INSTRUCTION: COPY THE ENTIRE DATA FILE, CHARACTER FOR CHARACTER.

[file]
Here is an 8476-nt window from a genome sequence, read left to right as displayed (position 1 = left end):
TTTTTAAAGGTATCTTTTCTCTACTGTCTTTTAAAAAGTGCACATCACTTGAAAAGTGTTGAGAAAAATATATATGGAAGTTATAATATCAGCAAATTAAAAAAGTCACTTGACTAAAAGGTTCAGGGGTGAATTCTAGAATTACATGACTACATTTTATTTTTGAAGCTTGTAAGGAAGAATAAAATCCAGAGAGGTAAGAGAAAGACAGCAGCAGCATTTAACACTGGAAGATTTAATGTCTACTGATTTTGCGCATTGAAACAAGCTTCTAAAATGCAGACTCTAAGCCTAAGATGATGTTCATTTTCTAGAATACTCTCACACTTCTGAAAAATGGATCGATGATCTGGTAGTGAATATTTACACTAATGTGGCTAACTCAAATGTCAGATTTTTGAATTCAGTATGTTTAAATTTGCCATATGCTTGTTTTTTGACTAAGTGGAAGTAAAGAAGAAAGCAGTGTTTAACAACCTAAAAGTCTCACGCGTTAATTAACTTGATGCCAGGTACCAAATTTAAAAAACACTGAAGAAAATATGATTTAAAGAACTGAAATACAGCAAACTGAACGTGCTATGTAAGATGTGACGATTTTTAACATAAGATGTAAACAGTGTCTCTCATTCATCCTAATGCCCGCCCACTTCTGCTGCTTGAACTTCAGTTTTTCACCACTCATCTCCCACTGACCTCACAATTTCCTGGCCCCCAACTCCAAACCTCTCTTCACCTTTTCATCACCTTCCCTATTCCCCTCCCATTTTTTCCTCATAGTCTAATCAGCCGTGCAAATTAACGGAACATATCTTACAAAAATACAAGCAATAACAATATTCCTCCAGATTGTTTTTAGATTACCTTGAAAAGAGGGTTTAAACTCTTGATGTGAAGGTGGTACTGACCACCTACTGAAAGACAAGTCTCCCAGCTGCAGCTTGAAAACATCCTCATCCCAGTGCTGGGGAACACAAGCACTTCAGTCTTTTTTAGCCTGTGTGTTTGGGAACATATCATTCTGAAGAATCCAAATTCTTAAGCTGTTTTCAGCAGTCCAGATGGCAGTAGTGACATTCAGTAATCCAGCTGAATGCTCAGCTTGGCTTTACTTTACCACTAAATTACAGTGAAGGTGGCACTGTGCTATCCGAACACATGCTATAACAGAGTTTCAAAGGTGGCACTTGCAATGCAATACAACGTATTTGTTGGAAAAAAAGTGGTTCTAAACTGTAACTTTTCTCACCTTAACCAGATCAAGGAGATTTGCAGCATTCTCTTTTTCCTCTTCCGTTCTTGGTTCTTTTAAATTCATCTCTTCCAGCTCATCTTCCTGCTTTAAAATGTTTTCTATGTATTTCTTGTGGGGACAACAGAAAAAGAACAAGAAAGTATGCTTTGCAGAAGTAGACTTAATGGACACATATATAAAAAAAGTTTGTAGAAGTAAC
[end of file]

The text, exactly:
Here is an 8476-nt window from a genome sequence, read left to right as displayed (position 1 = left end):
TTTTTAAAGGTATCTTTTCTCTACTGTCTTTTAAAAAGTGCACATCACTTGAAAAGTGTTGAGAAAAATATATATGGAAGTTATAATATCAGCAAATTAAAAAAGTCACTTGACTAAAAGGTTCAGGGGTGAATTCTAGAATTACATGACTACATTTTATTTTTGAAGCTTGTAAGGAAGAATAAAATCCAGAGAGGTAAGAGAAAGACAGCAGCAGCATTTAACACTGGAAGATTTAATGTCTACTGATTTTGCGCATTGAAACAAGCTTCTAAAATGCAGACTCTAAGCCTAAGATGATGTTCATTTTCTAGAATACTCTCACACTTCTGAAAAATGGATCGATGATCTGGTAGTGAATATTTACACTAATGTGGCTAACTCAAATGTCAGATTTTTGAATTCAGTATGTTTAAATTTGCCATATGCTTGTTTTTTGACTAAGTGGAAGTAAAGAAGAAAGCAGTGTTTAACAACCTAAAAGTCTCACGCGTTAATTAACTTGATGCCAGGTACCAAATTTAAAAAACACTGAAGAAAATATGATTTAAAGAACTGAAATACAGCAAACTGAACGTGCTATGTAAGATGTGACGATTTTTAACATAAGATGTAAACAGTGTCTCTCATTCATCCTAATGCCCGCCCACTTCTGCTGCTTGAACTTCAGTTTTTCACCACTCATCTCCCACTGACCTCACAATTTCCTGGCCCCCAACTCCAAACCTCTCTTCACCTTTTCATCACCTTCCCTATTCCCCTCCCATTTTTTCCTCATAGTCTAATCAGCCGTGCAAATTAACGGAACATATCTTACAAAAATACAAGCAATAACAATATTCCTCCAGATTGTTTTTAGATTACCTTGAAAAGAGGGTTTAAACTCTTGATGTGAAGGTGGTACTGACCACCTACTGAAAGACAAGTCTCCCAGCTGCAGCTTGAAAACATCCTCATCCCAGTGCTGGGGAACACAAGCACTTCAGTCTTTTTTAGCCTGTGTGTTTGGGAACATATCATTCTGAAGAATCCAAATTCTTAAGCTGTTTTCAGCAGTCCAGATGGCAGTAGTGACATTCAGTAATCCAGCTGAATGCTCAGCTTGGCTTTACTTTACCACTAAATTACAGTGAAGGTGGCACTGTGCTATCCGAACACATGCTATAACAGAGTTTCAAAGGTGGCACTTGCAATGCAATACAACGTATTTGTTGGAAAAAAAGTGGTTCTAAACTGTAACTTTTCTCACCTTAACCAGATCAAGGAGATTTGCAGCATTCTCTTTTTCCTCTTCCGTTCTTGGTTCTTTTAAATTCATCTCTTCCAGCTCATCTTCCTGCTTTAAAATGTTTTCTATGTATTTCTTGTGGGGACAACAGAAAAAGAACAAGAAAGTATGCTTTGCAGAAGTAGACTTAATGGACACATATATAAAAAAAGTTTGTAGAAGTAAC